Fergus McNeill, Professor of Social Work and Criminology at Glasgow University and Chair of the Faith in Throughcare steering group, added: ‘The challenges of re-entry or re-settlement have grown in both scale and seriousness. Sending more people to jail means that more people have to navigate the many obstacles that face ex-prisoners on release.’
Chairman of Faith in Throughcare, John Matthew, is a Church of Scotland minister in Maryhill. He said: ‘When a person has told their story, they become a different person. There is a deep, profound wistfulness from many people – such as ex-offenders – that they feel they are locked out of their church or any church. Through Faith in Throughcare the churches and faith communities, acting together, can offer human hands and friendship.’
by Lynsay Keough
The SNP’s knife crime strategy has been boosted by the release of figures which reveal a hugh fall in the numbers of people carrying knives in Strathclyde. The figures, released on the same day as it was revealed that under the SNP there are now 588 additional police in Strathclyde, report a 26% fall in the number of incidents of people carrying an offensive weapon.
SNP MSP for Glasgow, Bob Doris, said:
“We still have a serious knife problem in Glasgow but we’re finally moving in the right direction. Strathclyde Police are to be commended for their efforts, having put extra resources into tackling knife crime and working alongside the Scottish Government’s “No knives, better lives” campaign. Extra investment from the Government’s “Cashback for Communities” initiative has also provided alternatives to knives, gangs and violence for young people.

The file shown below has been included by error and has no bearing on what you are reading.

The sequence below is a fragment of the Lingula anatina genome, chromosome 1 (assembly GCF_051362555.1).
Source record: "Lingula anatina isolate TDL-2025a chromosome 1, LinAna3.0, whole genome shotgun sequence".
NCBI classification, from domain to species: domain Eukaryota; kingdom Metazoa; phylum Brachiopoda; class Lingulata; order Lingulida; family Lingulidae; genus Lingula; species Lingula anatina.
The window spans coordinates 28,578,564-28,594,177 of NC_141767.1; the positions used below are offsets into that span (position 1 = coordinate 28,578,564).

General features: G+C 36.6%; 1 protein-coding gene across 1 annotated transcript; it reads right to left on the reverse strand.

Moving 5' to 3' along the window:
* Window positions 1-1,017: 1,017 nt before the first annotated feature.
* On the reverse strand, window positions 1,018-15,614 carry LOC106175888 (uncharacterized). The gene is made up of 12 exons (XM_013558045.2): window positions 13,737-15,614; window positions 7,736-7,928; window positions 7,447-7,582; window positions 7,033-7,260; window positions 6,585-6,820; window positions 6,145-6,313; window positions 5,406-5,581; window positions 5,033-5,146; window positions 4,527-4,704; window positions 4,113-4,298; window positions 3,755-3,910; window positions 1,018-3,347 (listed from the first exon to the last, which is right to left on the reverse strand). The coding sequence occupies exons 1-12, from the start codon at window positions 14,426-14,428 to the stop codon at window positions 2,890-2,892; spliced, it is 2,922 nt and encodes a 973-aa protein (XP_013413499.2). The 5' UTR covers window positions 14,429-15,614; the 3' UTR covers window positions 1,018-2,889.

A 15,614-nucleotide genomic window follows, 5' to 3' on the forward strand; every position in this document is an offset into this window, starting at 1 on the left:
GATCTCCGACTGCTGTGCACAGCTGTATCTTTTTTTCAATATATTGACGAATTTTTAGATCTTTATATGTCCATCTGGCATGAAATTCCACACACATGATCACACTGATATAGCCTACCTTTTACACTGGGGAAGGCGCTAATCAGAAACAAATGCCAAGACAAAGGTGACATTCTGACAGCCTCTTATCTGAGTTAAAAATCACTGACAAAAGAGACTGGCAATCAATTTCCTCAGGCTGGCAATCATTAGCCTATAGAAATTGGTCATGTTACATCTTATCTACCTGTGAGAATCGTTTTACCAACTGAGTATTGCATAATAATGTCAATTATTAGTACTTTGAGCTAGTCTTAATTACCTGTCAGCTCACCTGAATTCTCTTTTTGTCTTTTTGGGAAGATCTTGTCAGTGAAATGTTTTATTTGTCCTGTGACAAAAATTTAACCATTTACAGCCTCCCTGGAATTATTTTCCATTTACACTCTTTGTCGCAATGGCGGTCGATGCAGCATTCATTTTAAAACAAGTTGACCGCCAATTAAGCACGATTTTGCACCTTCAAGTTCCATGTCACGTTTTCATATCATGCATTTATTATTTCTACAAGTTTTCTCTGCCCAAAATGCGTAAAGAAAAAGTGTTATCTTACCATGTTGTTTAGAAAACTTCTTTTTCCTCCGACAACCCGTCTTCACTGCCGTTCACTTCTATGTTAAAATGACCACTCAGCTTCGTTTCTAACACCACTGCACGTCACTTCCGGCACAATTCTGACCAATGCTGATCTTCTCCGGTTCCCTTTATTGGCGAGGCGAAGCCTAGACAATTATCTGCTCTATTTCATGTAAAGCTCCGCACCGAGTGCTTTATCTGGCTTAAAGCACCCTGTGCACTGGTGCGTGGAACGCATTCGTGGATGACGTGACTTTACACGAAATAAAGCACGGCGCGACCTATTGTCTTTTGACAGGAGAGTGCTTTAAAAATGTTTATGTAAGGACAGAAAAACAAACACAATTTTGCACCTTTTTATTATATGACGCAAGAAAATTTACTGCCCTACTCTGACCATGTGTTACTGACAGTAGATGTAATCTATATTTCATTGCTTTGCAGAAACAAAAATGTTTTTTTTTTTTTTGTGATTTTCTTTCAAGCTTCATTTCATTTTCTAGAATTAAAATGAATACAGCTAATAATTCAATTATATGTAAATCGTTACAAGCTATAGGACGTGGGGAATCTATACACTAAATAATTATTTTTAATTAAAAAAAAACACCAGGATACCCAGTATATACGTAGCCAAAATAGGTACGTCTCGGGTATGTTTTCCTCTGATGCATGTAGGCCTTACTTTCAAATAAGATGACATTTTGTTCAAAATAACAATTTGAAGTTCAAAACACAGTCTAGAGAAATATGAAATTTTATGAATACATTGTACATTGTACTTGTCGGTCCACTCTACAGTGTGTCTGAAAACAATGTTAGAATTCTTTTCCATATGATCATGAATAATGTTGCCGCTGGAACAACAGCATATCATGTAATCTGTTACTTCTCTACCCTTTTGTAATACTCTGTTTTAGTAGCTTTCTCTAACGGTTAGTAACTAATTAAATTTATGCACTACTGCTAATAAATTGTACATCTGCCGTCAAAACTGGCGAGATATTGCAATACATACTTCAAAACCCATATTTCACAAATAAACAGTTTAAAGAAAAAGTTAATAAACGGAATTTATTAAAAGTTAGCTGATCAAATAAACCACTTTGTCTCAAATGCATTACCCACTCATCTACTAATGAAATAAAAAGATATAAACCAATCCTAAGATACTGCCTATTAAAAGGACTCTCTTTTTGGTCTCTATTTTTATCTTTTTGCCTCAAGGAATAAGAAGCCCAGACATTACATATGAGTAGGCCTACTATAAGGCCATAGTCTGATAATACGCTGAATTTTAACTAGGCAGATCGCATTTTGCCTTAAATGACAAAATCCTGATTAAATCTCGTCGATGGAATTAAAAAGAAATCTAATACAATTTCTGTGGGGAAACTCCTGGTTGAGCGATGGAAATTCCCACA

“Some of the invective coming from the Labour benches at Holyrood has been completely distasteful as they use specific examples of knife crime victims to attack the SNP Government. In reality, the figures released here show that real progress is being made under the SNP, in stark contrast to the spiralling problem we inherited from Labour.
“There has a been huge fall in the number of cases of knife carrying. In Strathclyde over the past year there have been over 1000 fewer incidents.
“Instead of attacking for the sake of it, Glasgow’s Labour politicians should be congratulating our police and recognising these figures as the beginning of the end of Glasgow’s shameful knife carrying culture.”
Glasgow marked Holocaust Memorial Day with a sobering reflection on the events of the Second World War, an uplifting tribute to a survivor of those terrible times and a message to the city’s youth that they have a legacy of hope to carry on.
This year is the 65th anniversary of the liberation of the Auschwitz death camp in Poland by the Red Army.
Lord Provost Bob Winter and Leader of Glasgow City Council Steven Purcell were joined at the City Chambers by Justice Secretary Kenny MacAskill, Communities Minister Fergus Ewing and leaders from the city’s many faith groups to tell pupils from the city’s schools that as the Holocaust passes from living memory, young people must keep the lessons learned at such a high price alive.
There was a tribute to the late Rev Ernest Levy, who survived seven Nazi concentration camps and became a cantor at a synagogue in the south of the city.